Floating in the Blue
February 02, 2020
Alain Ducasse was not overstating the obvious when he described the latest addition to his portfolio, Blue by Alain Ducasse, as extraordinary. On the first floor of IconSiam, this theatrical space in royal blue has a very Parisian sensibility. A wood-panelled foyer, with not even a hint of blue, opens into a lounge in wood, cream and brown leather with a champagne bar, the space marked off by elongated timber and brass pendant lights. This is the place to pause, perhaps sip Champagne, before entering the 130-seater main dining room where the real drama begins to unfold, for which, frankly, one is quite unprepared.
An extraordinary pleated chandelier fans out over the main dining area, grabbing your attention. Crafted by Bangkok-based industrial designer Martin Hoontrakul, it’s pretty impressive. Take your eyes off it, and expansive views of the Chao Phraya through floor-to-ceiling windows framed by royal blue walls vie for attention; the blue is also picked up in the carpet. Long, cream cream banquettes and chairs, unadorned wooden tables echoing the wooden floor add to the sensory smorgasbord.
This dramatic space has been designed by long-time Alain Ducasse collaborators Jouin Manku Design Studio in Paris, masters at setting the stage. Their inspiration for Blue was the sensibility that underwrites the intimate, tranquil gardens of Château de Versailles. I first connected with the genius of Jouin Manku at the Van Cleef & Arpels Patrimony exhibition in Beijing when Sanjit Manku took me through his design concept for the event. As I was then, I am now floored by the genius of the design - very chic, very Parisian, and very contemporary. It’s a little bit of France on the banks of the Chao Phraya.
The menu has been personally conceived by Alain Ducasse, using carefully selected ingredients - the restaurant works with over 45 small suppliers and artisans. Every element of Blue, from the design to the cutlery and menu, has been personally signed off by Ducasse himself. With 21 Michelin stars across 31 restaurants in 10 countries, the legend knows what he is talking about. In Bangkok, his vision is ably translated by Executive Chef Wilfrid Hocquet.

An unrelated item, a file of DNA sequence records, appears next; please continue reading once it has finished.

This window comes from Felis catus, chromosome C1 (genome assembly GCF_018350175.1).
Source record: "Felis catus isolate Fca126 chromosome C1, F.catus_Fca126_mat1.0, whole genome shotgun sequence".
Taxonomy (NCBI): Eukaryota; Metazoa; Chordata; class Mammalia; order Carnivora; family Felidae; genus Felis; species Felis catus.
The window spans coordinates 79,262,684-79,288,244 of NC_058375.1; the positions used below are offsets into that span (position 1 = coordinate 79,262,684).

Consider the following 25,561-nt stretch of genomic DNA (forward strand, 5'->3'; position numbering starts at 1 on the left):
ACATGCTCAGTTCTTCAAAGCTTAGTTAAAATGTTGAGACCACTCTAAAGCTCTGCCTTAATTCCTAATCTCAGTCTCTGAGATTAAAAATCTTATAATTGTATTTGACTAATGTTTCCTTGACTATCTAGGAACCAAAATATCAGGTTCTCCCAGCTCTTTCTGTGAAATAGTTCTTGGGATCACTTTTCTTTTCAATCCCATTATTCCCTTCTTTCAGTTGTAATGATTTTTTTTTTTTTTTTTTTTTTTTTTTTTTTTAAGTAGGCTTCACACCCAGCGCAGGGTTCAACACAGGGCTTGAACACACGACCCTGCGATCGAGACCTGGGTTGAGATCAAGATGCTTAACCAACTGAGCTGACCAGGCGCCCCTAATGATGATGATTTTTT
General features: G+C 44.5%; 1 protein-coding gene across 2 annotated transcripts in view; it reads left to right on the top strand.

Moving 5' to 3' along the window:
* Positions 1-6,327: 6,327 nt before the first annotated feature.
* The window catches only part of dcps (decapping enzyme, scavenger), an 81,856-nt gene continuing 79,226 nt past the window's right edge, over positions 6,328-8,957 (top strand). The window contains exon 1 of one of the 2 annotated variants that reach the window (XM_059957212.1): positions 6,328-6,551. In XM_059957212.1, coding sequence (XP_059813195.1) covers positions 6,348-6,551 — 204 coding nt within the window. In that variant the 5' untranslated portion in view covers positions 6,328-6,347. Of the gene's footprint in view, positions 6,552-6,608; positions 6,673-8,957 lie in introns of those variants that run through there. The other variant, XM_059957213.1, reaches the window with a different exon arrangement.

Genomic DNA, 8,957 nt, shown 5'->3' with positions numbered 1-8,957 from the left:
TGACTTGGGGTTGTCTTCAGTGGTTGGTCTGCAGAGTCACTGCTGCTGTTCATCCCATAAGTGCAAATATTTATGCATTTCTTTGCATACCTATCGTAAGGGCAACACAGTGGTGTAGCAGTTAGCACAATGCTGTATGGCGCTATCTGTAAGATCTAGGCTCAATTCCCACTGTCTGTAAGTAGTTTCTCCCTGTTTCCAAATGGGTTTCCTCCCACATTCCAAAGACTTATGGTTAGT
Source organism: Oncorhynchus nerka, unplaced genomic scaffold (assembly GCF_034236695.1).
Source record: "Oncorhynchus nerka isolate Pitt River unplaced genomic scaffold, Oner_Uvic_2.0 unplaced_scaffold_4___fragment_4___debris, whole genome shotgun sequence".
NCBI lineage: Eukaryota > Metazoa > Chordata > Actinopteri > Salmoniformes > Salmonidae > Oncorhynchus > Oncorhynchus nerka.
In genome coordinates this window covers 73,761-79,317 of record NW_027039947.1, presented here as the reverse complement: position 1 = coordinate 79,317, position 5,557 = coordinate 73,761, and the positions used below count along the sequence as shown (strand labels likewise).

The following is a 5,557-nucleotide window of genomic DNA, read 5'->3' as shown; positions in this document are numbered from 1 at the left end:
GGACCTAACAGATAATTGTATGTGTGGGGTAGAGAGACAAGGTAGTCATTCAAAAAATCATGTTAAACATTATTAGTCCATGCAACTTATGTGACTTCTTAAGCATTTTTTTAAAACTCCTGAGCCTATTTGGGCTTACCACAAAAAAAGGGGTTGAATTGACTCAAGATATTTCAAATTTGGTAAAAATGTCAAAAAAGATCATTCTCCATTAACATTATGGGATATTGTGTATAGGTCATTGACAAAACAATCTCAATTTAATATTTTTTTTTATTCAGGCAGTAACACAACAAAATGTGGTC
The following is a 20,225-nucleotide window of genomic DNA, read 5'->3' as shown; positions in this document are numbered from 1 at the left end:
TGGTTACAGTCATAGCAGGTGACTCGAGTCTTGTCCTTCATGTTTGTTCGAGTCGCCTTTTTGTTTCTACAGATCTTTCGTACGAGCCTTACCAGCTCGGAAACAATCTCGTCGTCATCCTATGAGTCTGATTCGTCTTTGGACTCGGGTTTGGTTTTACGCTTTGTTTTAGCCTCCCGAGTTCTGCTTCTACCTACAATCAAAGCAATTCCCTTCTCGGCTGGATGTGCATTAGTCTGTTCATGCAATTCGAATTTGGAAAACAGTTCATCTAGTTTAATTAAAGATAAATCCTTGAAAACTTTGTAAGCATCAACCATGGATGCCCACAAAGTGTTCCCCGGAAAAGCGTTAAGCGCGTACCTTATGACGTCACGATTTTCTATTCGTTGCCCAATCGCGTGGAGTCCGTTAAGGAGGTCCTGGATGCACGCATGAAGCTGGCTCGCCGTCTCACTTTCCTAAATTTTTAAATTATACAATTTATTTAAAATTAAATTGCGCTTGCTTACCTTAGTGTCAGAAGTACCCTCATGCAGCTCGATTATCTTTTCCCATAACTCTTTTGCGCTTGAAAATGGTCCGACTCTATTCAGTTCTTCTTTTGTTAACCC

I discover modern French through the evening, with Wilfrid riffing off a classical base. The setting is modern, too: minus the white tablecloths, the tables are bare. A polished steel cutlery stand with a notch to keep the knife on its edge sits on one side. The flatware is classic European with an engraved pattern, and the stemware elegant in its simplicity.
I decide to let the chef set the pace, and he begins with an amuse bouche – Pumpkin Royale with sautéed pumpkin, sea urchin and toasted pumpkin seeds presented in a tiny cut-glass bowl. The pumpkin has a custard-y texture, its sweetness heightened by the minerality of the unni and the crunch of the seeds. It’s a tiny bowl but revealing of Wilfrid’s approach: making local references (Thai pumpkin custard) to connect with the diner. In my bread plate are housemade sourdough and salted brioche rolls served with lightly salted Bellevaire butter with fine fleur de sel from the island of Noirmoutier (the butter deserves a separate write-up).